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Lauren – a type of fungus – are you really that stupid? Dave , Gosport, United Kingdom, 27/1/2013 00:36——————————————————————————————————————————————————————————— I had face cancer three years ago. I have a very pretty face but it would no longer have been had I had it sliced the way the specialist wanted. I researched online and discovered a site which mentioned that yes, cancer is a fungus and my face cancer would be cured if I treated it with 15% iodine. Dave you have obviously never had cancer and know nothing of how desperate it makes someone feel. Believe me you would try anything. I treated my face cancer with iodine and it was cured within 10 days. I now look at my unmarked face ¿ am I really that stupid? No, I do not think so.

Lauren , Australia, 27/1/2013 02:58

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One woman’s experience is meaningless. What is she a clinical trial of one? And at her age she would expect a five year survival period – whatever she did. Yes: call them Complementary therapies – not Alternative. Complementary therapies have little or no levels of scientific evidence to back them up. Those who rejects orthodox treatment in order to try Complementary treatment alone need their heads examined – for any type of cancer.

Clive Deverall , Perth, Australia, 27/1/2013 02:30

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I had breast cancer 21 years ago, my survival is thanks to chemotherapy mastectomy and good luck, I had two types one invasive. I am fully aware that 5 years don’t count for BC that it can come back, there is no scientific proof of how to prevent breast cancer.

dreaming , USA, 27/1/2013 01:55

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This is absolutely correct as research will show. Many ways of preventing cancer and also cures but the health industry do not want cures that cannot be patented and make lots of money. Browse One Answer to Cancer and watch video. However , keeping the body slightly alkaline helps combat disease. Do you reckon the sickness industry will allow us to be healthy, not likely.

seafarer , perth, Australia, 27/1/2013 01:54

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It’s sad how ignorant the majority of people are. Keep stuffing yourselves with chemicals every day keep eating your anti biotic meat and artificial sweeteners until you have no more immune system, and then if something to happen to you? Take more chemicals… Zombie population. and please red arrow me, backs up how ignorant you all are.

smith , west sussex, 27/1/2013 01:34

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These claims, which have been rife amongst the complementary and alternative community for years, are based on anecdotal and poor quality evidence, whilst actively ignoring real science. The body is amazingly capable of maintaining a neutral blood pH level of 7.35 to 7.45 regardless of what you eat. Rare cases where the blood pH level manages to exceed either end of this natural range can cause acidosis or alkalosis, both if which can have serious health complications. Regardless, I don’t doubt that a healthy diet and exercise can have protective effects against cancer. It is important that CAM practitioners market their treatments as complementary rather than alternative, and don’t discourage their patients from seeking conventional life-saving treatments. At the same time, it’s good of medical doctors to allow patients to continue taking their CAM therapies so as not to alienate them from conventional medicine.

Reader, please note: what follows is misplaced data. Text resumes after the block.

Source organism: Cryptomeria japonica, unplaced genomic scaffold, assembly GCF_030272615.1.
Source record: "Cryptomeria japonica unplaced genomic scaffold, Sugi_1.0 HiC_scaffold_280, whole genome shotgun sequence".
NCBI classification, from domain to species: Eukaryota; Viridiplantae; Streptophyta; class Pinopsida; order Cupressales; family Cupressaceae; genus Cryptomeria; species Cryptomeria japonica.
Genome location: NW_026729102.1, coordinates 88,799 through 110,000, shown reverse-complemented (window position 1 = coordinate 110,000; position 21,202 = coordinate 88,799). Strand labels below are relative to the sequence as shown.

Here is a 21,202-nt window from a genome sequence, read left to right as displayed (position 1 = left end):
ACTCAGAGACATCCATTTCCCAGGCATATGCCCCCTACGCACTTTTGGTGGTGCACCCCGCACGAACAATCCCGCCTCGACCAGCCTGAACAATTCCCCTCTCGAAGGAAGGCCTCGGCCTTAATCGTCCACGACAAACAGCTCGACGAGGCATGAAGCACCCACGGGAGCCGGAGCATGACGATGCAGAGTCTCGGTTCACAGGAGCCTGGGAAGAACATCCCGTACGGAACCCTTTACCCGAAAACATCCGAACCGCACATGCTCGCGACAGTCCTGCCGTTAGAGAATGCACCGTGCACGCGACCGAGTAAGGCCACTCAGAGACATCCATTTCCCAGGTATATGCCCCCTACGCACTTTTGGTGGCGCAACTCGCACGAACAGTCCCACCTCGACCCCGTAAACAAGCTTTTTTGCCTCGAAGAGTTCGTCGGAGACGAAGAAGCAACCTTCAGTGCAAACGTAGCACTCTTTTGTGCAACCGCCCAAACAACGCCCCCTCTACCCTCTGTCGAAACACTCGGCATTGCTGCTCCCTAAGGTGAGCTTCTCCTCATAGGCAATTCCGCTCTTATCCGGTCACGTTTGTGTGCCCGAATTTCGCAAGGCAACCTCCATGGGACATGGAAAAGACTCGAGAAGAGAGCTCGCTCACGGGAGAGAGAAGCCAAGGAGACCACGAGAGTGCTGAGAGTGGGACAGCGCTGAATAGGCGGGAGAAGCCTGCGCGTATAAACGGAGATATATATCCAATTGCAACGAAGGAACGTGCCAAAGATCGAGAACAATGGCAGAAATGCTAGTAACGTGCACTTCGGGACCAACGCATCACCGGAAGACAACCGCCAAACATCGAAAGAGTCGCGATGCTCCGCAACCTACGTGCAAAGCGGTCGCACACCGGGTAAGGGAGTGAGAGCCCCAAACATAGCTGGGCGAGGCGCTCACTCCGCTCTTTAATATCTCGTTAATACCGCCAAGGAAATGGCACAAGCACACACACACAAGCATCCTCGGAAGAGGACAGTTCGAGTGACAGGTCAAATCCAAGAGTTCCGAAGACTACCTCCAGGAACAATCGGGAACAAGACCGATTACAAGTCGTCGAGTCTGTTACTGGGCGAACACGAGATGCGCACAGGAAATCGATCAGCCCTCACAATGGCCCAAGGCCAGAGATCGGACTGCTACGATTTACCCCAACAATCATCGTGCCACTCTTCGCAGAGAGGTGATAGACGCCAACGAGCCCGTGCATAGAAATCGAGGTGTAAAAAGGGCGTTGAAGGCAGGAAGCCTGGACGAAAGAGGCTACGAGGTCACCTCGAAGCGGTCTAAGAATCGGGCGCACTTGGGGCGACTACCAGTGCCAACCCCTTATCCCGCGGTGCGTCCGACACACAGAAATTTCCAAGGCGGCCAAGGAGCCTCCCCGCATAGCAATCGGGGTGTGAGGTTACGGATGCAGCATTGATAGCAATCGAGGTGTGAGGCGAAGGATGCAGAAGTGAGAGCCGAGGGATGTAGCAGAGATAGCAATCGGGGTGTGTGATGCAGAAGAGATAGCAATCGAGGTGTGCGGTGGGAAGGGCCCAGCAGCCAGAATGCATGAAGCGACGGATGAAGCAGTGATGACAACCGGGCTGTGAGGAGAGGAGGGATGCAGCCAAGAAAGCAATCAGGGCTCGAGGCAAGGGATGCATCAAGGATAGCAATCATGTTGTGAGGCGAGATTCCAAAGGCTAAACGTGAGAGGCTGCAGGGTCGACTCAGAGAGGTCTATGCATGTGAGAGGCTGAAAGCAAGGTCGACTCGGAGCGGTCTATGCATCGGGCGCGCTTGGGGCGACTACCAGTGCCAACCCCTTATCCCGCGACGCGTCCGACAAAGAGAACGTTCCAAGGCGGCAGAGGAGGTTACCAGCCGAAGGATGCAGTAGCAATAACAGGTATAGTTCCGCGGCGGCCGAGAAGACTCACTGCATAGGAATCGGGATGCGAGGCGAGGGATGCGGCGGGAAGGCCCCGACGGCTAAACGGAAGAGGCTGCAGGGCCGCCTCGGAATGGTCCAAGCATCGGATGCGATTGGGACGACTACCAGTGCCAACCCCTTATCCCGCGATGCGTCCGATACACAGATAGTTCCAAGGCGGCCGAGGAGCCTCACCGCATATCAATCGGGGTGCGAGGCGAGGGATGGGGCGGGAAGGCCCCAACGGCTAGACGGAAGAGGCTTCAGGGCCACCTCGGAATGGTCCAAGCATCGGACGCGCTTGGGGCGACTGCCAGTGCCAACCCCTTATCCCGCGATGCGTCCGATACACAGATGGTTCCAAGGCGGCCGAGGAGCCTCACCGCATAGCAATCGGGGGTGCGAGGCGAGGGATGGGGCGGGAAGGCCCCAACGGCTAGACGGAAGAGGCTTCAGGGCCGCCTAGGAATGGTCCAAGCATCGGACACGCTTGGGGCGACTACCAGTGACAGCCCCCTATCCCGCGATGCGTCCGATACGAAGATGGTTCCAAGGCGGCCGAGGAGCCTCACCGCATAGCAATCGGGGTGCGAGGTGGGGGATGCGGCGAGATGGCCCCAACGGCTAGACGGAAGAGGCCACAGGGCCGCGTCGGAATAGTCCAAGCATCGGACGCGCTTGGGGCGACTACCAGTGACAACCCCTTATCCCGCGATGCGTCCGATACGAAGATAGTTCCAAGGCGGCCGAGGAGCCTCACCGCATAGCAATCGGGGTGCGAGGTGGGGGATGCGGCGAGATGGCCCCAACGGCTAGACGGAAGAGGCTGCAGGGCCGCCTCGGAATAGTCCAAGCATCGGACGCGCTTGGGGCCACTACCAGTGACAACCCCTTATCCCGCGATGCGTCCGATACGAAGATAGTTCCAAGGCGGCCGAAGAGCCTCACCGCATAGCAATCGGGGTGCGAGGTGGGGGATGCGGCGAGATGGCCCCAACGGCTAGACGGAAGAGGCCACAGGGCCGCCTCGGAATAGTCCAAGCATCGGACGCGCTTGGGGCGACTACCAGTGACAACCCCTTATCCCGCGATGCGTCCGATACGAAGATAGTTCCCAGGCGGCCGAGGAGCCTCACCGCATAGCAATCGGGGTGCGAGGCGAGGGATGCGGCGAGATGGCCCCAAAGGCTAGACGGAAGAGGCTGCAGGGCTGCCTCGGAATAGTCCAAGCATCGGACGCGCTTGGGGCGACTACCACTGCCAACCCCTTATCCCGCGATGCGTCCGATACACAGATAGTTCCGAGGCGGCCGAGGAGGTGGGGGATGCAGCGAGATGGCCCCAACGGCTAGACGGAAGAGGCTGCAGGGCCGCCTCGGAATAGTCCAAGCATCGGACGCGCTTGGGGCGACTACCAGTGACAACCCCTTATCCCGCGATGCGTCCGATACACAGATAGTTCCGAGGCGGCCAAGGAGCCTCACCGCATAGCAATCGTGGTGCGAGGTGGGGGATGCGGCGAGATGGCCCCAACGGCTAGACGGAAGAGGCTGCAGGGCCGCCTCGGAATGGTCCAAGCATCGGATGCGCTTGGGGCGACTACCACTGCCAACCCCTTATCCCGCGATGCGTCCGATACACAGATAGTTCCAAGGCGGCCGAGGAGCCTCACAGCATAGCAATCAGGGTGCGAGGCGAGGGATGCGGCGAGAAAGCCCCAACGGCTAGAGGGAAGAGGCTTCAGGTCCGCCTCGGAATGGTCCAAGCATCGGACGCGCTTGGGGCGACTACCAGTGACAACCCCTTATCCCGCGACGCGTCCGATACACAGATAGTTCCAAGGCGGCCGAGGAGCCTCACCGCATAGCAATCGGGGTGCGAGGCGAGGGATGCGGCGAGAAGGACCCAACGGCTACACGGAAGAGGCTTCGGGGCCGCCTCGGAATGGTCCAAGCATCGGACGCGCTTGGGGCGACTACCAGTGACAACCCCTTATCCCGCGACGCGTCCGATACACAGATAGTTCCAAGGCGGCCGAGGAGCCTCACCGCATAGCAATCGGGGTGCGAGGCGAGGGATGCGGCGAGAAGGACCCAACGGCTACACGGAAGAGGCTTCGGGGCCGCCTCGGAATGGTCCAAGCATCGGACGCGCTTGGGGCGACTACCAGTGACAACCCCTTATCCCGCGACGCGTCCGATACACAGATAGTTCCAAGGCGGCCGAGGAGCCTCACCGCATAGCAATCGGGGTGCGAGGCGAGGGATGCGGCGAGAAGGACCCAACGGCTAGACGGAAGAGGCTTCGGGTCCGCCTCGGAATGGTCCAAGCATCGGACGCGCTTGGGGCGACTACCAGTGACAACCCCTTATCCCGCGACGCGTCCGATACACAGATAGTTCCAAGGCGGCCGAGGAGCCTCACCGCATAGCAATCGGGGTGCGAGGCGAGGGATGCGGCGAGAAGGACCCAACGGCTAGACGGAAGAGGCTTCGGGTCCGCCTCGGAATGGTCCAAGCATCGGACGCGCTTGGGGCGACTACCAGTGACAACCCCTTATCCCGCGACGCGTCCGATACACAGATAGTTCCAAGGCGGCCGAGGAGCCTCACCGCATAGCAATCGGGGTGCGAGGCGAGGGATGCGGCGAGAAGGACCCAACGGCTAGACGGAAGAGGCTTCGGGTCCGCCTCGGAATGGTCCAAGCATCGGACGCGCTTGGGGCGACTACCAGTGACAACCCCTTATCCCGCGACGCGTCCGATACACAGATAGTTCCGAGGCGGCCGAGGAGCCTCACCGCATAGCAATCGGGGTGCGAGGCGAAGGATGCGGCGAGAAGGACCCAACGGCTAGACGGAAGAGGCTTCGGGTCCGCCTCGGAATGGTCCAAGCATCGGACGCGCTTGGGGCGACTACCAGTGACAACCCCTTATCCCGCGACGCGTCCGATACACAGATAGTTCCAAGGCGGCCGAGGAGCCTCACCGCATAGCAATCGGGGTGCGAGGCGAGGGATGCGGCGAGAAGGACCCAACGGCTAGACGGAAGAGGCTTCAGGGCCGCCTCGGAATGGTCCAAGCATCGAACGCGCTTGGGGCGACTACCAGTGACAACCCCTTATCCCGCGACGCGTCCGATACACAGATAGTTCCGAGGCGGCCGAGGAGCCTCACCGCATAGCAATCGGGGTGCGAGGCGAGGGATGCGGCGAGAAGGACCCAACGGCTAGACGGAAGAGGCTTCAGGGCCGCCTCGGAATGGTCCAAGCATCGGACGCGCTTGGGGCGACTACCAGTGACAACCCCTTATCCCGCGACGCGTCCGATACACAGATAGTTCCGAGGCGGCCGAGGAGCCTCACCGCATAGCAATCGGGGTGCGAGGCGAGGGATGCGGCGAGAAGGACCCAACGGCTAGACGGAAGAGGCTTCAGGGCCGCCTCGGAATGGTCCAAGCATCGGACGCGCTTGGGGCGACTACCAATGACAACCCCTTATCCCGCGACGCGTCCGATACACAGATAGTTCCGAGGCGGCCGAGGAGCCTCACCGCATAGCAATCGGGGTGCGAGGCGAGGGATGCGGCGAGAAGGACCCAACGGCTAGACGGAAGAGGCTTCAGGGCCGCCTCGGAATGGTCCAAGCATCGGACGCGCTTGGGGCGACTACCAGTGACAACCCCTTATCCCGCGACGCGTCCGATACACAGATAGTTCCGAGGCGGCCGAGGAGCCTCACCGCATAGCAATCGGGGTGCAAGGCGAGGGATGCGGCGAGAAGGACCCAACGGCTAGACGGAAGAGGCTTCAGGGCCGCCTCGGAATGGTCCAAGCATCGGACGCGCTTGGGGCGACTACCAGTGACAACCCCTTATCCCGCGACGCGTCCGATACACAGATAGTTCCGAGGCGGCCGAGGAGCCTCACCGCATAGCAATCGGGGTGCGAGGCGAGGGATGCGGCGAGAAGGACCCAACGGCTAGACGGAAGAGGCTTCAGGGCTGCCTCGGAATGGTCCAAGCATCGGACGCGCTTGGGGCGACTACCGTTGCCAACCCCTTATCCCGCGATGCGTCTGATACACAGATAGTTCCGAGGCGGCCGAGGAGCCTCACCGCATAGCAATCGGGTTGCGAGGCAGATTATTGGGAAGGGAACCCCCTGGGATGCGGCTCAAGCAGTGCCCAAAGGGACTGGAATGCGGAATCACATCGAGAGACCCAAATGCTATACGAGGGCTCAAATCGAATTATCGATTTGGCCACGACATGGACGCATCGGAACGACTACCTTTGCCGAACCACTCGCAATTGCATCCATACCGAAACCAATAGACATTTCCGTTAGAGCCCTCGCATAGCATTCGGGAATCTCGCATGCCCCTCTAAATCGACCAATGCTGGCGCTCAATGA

Jess , Sydney, 27/1/2013 01:33

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It reminds me of the cures for warts; peeing on a wart or soaking in in bread and milk are meant to kill warts. Neither does of course, but warts go on their own eventually, so it just depends on what wacky method you were using when the wart died of its own accord. Same here, the surgery and chemo removed the cancer, the diet was just a coincidental placebo. Eating only marmite on toast would have had the same effect. It wasn’t the diet, but you that beat the cancer.

It is worth noting however that 100 years ago, just 3% of deaths annually were due to cancer, now it is almost 40%, why the jump? She may not be totally deluded.

Bill , Nottingham, 27/1/2013 01:10

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Acidic foods such as lemons, limes and tomato are acidic in their basic state, but once metabolized by the body have an alkalising effect.- Lauren, Australia, 27/1/2013 0:37 <<<>>> Yes of course it does. And the proof of this is? Explain the chemistry where an acid turns into a base. Geez, the cancer was removed by treatment, nothing to do with diet

salerio , horsham, 27/1/2013 01:07

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It’s not quackery. Food that appear to be acid turn to alkaline in the body, like lemons. Cancer only grows in an acid body.

becky , manchester, 27/1/2013 00:58

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Breast cancer at this age and this type had a good five year survival anyway (without precise details it’s hard to say for sure, but it’s at least 85% and probably more), and she’s not even at five years, if 9 out of 10 women would be alive anyway, one women on one diet is meaningless, chances are she could have eaten nothing but junk food for the past four years and still been here today.

Anne Harrison , Cambridge, United Kingdom, 27/1/2013 00:57